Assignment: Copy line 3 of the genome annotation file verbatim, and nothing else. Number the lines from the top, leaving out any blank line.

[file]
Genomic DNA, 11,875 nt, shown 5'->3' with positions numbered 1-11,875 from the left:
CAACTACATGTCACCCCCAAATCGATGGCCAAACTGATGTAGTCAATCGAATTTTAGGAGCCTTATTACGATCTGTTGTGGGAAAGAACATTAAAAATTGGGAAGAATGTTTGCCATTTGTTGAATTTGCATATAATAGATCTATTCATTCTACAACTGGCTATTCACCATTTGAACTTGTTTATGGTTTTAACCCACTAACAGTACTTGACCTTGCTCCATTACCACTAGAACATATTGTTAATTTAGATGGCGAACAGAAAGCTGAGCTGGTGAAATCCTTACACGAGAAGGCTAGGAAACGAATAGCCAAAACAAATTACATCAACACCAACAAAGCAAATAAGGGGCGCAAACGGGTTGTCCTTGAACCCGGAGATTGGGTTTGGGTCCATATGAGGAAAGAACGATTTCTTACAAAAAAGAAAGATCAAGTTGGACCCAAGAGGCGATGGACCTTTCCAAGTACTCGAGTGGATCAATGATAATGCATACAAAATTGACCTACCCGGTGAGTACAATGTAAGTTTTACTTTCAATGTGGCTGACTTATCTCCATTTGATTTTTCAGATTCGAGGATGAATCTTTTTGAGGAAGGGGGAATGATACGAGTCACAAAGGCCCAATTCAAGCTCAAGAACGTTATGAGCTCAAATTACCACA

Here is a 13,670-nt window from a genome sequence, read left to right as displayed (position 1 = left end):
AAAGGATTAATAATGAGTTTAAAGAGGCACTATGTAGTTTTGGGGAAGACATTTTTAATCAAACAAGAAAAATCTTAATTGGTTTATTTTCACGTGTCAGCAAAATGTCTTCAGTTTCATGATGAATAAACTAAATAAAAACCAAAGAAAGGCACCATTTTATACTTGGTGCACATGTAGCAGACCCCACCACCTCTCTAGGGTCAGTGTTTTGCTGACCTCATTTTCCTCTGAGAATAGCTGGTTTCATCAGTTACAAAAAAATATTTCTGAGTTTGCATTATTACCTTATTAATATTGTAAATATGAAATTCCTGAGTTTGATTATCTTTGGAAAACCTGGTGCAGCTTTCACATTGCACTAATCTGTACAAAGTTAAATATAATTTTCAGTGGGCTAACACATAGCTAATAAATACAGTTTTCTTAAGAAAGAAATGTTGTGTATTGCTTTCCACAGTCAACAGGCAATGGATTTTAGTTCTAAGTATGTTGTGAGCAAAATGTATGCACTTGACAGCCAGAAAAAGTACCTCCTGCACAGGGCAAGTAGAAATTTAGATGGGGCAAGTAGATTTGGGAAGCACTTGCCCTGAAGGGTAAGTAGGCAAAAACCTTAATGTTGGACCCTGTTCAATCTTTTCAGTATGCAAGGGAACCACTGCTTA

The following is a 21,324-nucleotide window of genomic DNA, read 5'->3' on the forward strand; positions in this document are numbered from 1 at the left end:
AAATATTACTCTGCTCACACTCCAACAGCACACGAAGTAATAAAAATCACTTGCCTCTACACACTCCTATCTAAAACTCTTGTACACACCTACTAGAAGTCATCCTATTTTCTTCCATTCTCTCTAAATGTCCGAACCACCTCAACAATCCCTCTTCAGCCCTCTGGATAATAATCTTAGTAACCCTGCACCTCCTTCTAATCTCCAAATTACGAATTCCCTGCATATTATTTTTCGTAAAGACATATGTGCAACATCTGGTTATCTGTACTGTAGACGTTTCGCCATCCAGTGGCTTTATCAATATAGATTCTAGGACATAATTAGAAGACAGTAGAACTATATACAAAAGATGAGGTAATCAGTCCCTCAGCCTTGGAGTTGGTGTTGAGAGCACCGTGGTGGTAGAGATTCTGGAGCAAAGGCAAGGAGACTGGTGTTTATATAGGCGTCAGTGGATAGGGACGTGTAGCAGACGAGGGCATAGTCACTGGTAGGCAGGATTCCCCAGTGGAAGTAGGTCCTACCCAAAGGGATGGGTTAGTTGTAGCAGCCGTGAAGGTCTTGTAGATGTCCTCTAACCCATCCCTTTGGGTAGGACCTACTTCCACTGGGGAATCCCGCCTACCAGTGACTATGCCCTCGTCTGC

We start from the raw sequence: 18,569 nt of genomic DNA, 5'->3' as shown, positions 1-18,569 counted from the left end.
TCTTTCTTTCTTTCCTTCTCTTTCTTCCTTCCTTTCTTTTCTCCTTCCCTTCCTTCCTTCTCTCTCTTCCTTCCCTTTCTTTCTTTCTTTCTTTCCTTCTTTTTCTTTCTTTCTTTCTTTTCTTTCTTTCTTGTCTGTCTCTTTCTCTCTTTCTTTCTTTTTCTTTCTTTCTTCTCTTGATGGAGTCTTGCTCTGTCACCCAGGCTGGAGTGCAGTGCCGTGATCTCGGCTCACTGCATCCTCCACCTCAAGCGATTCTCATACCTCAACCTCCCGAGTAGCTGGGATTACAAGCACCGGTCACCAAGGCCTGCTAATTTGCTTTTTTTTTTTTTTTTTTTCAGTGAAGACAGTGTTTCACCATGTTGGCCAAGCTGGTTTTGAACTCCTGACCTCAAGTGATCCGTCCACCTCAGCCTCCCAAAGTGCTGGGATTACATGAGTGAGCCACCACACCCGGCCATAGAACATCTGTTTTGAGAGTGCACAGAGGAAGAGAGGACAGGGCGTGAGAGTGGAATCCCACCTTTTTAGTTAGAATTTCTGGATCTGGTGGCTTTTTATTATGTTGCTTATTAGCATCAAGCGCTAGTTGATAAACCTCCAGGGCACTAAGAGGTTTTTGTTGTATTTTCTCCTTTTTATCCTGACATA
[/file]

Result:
Here is a 13,670-nt window from a genome sequence, read left to right as displayed (position 1 = left end):